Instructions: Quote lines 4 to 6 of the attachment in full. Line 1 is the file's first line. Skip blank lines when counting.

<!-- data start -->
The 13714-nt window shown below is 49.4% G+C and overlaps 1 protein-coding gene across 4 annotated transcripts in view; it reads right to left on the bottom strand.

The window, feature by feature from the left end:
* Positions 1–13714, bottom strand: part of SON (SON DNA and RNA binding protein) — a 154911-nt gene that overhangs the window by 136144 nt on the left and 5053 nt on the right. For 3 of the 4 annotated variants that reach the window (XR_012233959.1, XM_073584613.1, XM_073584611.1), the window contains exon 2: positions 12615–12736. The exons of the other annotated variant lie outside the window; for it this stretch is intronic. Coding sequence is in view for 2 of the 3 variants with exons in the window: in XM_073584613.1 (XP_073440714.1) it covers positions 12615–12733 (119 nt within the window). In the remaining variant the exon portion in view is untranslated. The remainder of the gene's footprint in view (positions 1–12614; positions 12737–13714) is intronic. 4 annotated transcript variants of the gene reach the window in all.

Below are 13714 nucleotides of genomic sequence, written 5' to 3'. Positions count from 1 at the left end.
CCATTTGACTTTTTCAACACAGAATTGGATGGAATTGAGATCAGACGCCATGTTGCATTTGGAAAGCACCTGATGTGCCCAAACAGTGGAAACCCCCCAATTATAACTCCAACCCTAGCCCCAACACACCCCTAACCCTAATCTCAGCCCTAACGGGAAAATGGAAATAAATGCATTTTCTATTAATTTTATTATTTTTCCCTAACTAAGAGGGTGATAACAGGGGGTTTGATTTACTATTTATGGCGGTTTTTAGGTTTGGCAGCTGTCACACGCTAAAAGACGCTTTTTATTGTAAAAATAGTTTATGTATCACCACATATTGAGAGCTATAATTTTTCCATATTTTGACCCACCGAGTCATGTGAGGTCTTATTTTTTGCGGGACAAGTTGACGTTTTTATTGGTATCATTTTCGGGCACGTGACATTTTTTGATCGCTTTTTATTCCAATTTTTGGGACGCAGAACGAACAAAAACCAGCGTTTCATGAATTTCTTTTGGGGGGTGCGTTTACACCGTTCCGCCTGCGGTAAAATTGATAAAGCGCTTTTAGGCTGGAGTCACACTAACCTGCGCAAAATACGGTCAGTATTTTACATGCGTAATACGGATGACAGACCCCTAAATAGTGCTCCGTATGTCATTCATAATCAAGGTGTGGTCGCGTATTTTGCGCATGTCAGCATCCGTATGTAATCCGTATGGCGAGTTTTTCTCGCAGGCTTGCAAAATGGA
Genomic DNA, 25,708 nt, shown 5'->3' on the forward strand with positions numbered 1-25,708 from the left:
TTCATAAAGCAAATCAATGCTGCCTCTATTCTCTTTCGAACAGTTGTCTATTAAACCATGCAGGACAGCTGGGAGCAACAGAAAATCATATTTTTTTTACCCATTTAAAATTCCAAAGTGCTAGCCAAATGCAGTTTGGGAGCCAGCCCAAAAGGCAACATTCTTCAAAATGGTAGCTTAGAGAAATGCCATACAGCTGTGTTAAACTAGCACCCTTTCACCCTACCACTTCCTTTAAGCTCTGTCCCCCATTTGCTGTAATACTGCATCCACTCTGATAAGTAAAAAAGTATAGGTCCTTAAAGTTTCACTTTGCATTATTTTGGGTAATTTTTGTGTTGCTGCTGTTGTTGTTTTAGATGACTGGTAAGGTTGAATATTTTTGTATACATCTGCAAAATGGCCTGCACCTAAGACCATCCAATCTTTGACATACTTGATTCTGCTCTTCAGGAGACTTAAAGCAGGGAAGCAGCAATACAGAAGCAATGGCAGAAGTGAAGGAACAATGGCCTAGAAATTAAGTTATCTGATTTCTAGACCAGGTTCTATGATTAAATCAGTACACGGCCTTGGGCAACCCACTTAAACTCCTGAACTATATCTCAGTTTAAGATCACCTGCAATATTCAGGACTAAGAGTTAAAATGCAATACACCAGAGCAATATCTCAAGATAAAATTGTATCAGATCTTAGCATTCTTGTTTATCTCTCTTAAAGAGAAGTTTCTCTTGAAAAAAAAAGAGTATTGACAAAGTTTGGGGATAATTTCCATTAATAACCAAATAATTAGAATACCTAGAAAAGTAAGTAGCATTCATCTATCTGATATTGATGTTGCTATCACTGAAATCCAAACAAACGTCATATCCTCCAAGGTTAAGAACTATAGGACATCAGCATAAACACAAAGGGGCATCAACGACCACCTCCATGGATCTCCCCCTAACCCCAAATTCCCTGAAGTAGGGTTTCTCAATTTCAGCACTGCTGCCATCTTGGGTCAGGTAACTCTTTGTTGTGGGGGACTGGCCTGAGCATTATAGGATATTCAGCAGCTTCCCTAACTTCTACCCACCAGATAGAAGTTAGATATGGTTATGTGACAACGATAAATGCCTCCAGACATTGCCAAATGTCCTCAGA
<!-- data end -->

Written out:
Below are 13714 nucleotides of genomic sequence, written 5' to 3'. Positions count from 1 at the left end.
CCATTTGACTTTTTCAACACAGAATTGGATGGAATTGAGATCAGACGCCATGTTGCATTTGGAAAGCACCTGATGTGCCCAAACAGTGGAAACCCCCCAATTATAACTCCAACCCTAGCCCCAACACACCCCTAACCCTAATCTCAGCCCTAACGGGAAAATGGAAATAAATGCATTTTCTATTAATTTTATTATTTTTCCCTAACTAAGAGGGTGATAACAGGGGGTTTGATTTACTATTTATGGCGGTTTTTAGGTTTGGCAGCTGTCACACGCTAAAAGACGCTTTTTATTGTAAAAATAGTTTATGTATCACCACATATTGAGAGCTATAATTTTTCCATATTTTGACCCACCGAGTCATGTGAGGTCTTATTTTTTGCGGGACAAGTTGACGTTTTTATTGGTATCATTTTCGGGCACGTGACATTTTTTGATCGCTTTTTATTCCAATTTTTGGGACGCAGAACGAACAAAAACCAGCGTTTCATGAATTTCTTTTGGGGGGTGCGTTTACACCGTTCCGCCTGCGGTAAAATTGATAAAGCGCTTTTAGGCTGGAGTCACACTAACCTGCGCAAAATACGGTCAGTATTTTACATGCGTAATACGGATGACAGACCCCTAAATAGTGCTCCGTATGTCATTCATAATCAAGGTGTGGTCGCGTATTTTGCGCATGTCAGCATCCGTATGTAATCCGTATGGCGAGTTTTTCTCGCAGGCTTGCAAAATGGA
Genomic DNA, 25,708 nt, shown 5'->3' on the forward strand with positions numbered 1-25,708 from the left: